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ON FAITH & MEDIA View Comments

On a Clear Day

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Source: Catholic News Service

Poignant story of middle-aged Glasgow shipbuilder (Peter Mullan), laid off from his job, who finds solace in swimming, decides to cross the English Channel and, with the help of his mates (Billy Boyd, Ron Cook, Benedict Wong and Sean McGinley), trains for the 20-miles-plus stint, unbeknown to his wife (Brenda Blethyn), who's secretly hoping to be a bus driver, and grown son (Jamie Sives), who mistakenly believes his father blames him for the death of his sibling when they were children. Director Gaby Dellal's film is finely acted, wonderfully photographed by David Johnson who favors revealing close-ups, and conveys positive messages about forgiveness, taking chances, conquering fears, following your heart, and standing up for your beliefs. A few instances of conversational profanity, rough and crude language, and partial locker-room nudity preclude viewing by the youngest adolescents. The USCCB Office for Film & Broadcasting classification is A-III -- adults. The Motion Picture Association of America rating is PG-13 -- parents strongly cautioned. Some material may be inappropriate for children under 13.

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Bede the Venerable: Bede is one of the few saints honored as such even during his lifetime. His writings were filled with such faith and learning that even while he was still alive, a Church council ordered them to be read publicly in the churches.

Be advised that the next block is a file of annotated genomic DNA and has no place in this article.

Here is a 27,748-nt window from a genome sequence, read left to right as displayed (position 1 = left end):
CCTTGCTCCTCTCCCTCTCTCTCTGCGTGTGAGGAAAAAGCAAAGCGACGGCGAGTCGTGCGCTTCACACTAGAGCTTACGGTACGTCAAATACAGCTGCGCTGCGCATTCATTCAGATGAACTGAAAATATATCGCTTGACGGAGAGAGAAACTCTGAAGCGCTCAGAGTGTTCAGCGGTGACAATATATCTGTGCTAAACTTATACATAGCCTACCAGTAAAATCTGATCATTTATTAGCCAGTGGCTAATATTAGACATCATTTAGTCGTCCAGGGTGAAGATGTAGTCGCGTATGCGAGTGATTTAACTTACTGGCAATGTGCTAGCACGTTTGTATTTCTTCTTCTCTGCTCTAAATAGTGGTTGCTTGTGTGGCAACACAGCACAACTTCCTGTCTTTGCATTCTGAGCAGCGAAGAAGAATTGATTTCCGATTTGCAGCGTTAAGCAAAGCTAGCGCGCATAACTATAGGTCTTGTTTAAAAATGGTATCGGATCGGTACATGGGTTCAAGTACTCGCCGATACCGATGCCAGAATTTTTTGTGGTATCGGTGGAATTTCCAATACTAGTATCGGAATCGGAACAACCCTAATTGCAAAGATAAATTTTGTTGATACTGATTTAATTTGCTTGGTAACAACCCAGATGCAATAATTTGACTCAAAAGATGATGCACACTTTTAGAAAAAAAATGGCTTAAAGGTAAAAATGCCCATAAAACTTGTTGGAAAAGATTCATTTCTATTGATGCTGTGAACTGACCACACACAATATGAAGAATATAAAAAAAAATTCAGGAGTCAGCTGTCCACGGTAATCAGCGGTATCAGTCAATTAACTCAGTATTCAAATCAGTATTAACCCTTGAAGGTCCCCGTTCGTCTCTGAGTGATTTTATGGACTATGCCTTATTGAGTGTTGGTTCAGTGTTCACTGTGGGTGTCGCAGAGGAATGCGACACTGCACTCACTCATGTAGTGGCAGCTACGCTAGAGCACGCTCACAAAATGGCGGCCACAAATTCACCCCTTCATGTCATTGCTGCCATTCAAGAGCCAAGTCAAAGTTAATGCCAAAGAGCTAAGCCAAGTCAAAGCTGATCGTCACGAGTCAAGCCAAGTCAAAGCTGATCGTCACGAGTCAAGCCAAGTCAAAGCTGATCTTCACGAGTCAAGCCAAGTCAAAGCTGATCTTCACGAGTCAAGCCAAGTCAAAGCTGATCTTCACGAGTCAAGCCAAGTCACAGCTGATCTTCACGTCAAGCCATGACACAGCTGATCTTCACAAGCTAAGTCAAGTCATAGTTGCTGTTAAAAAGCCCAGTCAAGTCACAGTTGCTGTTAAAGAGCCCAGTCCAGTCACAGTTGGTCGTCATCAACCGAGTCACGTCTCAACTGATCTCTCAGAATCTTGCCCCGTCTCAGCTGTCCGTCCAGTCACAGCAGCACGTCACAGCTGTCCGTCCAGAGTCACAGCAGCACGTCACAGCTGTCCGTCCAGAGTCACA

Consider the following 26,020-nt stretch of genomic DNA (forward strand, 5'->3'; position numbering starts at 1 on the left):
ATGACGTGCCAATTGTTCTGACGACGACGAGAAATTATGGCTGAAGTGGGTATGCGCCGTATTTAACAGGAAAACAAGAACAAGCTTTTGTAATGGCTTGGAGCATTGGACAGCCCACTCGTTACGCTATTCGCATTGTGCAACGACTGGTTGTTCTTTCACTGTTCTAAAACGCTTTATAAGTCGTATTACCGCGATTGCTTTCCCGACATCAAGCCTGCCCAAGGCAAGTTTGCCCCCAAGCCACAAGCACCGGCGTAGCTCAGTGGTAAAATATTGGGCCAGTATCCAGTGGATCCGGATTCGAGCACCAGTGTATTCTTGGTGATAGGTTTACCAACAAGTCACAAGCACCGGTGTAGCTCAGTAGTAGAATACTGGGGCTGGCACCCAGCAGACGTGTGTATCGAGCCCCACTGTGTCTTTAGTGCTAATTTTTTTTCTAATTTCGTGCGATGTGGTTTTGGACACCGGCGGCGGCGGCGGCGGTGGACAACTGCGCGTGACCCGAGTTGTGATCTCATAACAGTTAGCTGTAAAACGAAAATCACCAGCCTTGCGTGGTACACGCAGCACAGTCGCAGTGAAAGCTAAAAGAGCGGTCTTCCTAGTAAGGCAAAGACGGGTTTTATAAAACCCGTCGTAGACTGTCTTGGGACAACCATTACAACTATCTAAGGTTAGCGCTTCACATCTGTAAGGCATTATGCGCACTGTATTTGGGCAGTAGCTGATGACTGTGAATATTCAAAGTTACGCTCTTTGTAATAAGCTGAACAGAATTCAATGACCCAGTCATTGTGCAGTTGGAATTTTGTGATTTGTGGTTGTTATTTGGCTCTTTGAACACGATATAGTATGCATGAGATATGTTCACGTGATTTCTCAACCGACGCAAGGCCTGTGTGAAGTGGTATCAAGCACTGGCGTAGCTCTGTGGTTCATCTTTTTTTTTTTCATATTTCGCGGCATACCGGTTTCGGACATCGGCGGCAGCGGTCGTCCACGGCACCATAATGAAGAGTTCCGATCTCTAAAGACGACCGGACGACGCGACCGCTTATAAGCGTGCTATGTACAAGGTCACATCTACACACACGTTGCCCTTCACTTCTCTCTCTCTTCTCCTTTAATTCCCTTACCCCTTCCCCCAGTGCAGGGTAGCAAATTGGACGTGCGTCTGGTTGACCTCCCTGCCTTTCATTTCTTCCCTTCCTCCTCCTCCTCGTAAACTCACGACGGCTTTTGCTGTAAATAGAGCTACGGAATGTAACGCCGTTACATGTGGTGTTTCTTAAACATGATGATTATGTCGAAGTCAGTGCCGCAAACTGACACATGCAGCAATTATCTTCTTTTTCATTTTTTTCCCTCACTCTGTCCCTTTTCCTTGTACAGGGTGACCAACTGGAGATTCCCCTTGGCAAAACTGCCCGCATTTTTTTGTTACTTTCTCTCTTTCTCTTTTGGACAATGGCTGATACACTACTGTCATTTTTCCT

<p>At an early age Bede was entrusted to the care of the abbot of the Monastery of St. Paul, Jarrow. The happy combination of genius and the instruction of scholarly, saintly monks produced a saint and an extraordinary scholar, perhaps the most outstanding one of his day. He was deeply versed in all the sciences of his times: natural philosophy, the philosophical principles of Aristotle, astronomy, arithmetic, grammar, ecclesiastical history, the lives of the saints and, especially, Holy Scripture.</p><p>From the time of his ordination to the priesthood at 30 (he had been ordained deacon at 19) till his death, he was ever occupied with learning, writing and teaching. Besides the many books that he copied, he composed 45 of his own, including 30 commentaries on books of the Bible. </p><p>Although eagerly sought by kings and other notables, even Pope Sergius, Bede managed to remain in his own monastery till his death. Only once did he leave for a few months in order to teach in the school of the archbishop of York. Bede died in 735 praying his favorite prayer: “Glory be to the Father, and to the Son, and to the Holy Spirit. As in the beginning, so now, and forever.” </p><p>His <i>Ecclesiastical History of the English People</i> is commonly regarded as of decisive importance in the art and science of writing history. A unique era was coming to an end at the time of Bede’s death: It had fulfilled its purpose of preparing Western Christianity to assimilate the non-Roman barbarian North. Bede recognized the opening to a new day in the life of the Church even as it was happening.</p> American Catholic Blog The truth is that suffering can be a beautiful thing, if we have the courage to trust God with everything, like Jesus did upon the cross.

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